When we got the results in May it was confirmed that Mike did have Alcohol Related Neurodevelopment Disorder (ARND) which falls under the FASD spectrum. We were shocked, stunned, hurt, scared and didn’t know where to go for help. Our worker wondered at that time whether we should proceed with adopting Mike or if we should reconsider before we got overwhelmed with his needs to avoid possible disruption further into his placement with us. He still felt that we should stick with our earlier decision that a child with FASD was not for us. At this point Mike had been home for 4 months! We cried, prayed, researched, and talked at length about Mike and his needs and couldn’t see giving up on our son because of something he had no control over. The diagnosis of FASD did not change who Mike was. It just changed how we had to parent him and helped us understand why we had been having some of the issues we had been having. With this new understanding we could figure out how to better help him as the traditional ways we had been trying hadn’t worked. We made the decision to finalize our adoption with Mike and figure things out as we went along. We were in this as a family. Now we just had to determine the best way to help him and learn more about FASD ourselves.

The funding we need to support Mike’s healing and development would amount to less than  if he were to remain in foster care.  We know that children raised in permanent families with the right supports have a better chance than children who age out of care.

Shortly thereafter we had a telephone conference with our worker and Mike’s worker about the diagnosis, how we were feeling and where we were to go from there. Mike’s worker apologized to us and told us that she was going to work with us to request a subsidy to assist us in caring for Mike. She told us that it was CAS’ “fault” that we were in this position and that we would be fully supported with a subsidy request. For the next couple of days Google became our best friend. we researched FASD, what it was, how it affected individuals, how to parent children with FASD, what worked and didn’t work and what supports were available in our area. In our next conversation, we discussed needs for childcare for before and after school, the need for family counseling, for Mike, and for our other two children. We also discussed a desire to be directed to respite care and support groups. I also mentioned that I had found an organization that trained service dogs for individuals with FASD and that I had spoken with an individual from that organization about getting a service dog for Mike who suffers from severe anxiety and panic attacks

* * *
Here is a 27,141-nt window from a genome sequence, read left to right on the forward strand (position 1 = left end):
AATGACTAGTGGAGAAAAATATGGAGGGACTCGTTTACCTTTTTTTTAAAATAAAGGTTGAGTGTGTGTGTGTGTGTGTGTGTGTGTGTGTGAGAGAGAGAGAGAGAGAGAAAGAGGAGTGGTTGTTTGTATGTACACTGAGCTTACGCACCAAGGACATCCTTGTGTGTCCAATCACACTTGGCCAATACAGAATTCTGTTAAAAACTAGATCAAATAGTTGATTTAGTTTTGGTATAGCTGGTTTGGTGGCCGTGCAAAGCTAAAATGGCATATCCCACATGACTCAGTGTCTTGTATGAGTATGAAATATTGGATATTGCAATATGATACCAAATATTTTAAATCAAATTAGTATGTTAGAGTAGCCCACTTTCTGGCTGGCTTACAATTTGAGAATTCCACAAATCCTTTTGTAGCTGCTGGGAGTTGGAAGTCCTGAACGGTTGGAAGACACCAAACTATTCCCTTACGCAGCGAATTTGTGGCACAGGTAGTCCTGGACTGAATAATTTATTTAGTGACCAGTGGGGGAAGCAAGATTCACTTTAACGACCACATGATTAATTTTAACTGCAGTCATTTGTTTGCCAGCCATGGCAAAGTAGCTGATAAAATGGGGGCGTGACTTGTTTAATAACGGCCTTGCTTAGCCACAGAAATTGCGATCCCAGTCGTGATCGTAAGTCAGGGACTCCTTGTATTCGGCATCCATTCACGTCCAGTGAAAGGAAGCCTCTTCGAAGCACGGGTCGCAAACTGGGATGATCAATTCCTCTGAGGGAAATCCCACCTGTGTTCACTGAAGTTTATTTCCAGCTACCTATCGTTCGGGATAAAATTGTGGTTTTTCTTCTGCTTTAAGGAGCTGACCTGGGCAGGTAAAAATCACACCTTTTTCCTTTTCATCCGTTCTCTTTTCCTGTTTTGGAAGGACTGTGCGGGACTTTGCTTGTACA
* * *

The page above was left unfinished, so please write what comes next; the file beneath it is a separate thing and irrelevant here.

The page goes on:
The funding we need to support Mike’s healing and development would amount to less than  if he were to remain in foster care.  We know that children raised in permanent families with the right supports have a better chance than children who age out of care.

The funding we need to support Mike’s healing and development would amount to less than  if he were to remain in foster care.  We know that children raised in permanent families with the right supports have a better chance than children who age out of care.

Currently we are still advocating for adequate support for our son, Mike. We are confused as to what’s going on, scared to ask for more compensation in case they keep reducing our support, scared to not ask for support because we need help, and worried that we will be viewed as incapable and have Mike taken from us. We are not getting answers as to why the numbers are dropping instead of going up, we are confused as to why we didn’t get the support we clearly demonstrated a need for. This process was started in May and it is now the middle of September. My parental leave is up soon and I can’t afford to go back to work because we don’t have the before and after school care set up and the subsidy amounts to cover this care. I also can’t afford to not go back to work as we are trying to join support groups and paying for resources and sitters. My income through EI does not compare to my income at work. We don’t understand why it’s taking 4 months to work on a subsidy and why we are left in limbo this whole time. We know that CAS is still receiving funding for him as he is still technically considered in the care of CAS even though he’s been with us since January. We feel we have no resource and nowhere to turn. We love Mike and are fighting for him. We need to be strong so that we can be strong for him. We need to understand his disability and how to parent him to the best of our ability in a way that will be meaningful and supportive for him. We want him to have the best opportunities to reach his full potential and we will continue to fight to get what he needs! Mike is meant to be in our family and we’re so thankful that he is with us.

The funding we need to support Mike’s healing and development would amount to less than if he were to remain in foster care.  We know that children raised in permanent families with the right supports have a better chance than children who age out of care. Investing in families helps children reach their full potential. Ontario can do better to ensure #Support4EveryFamily.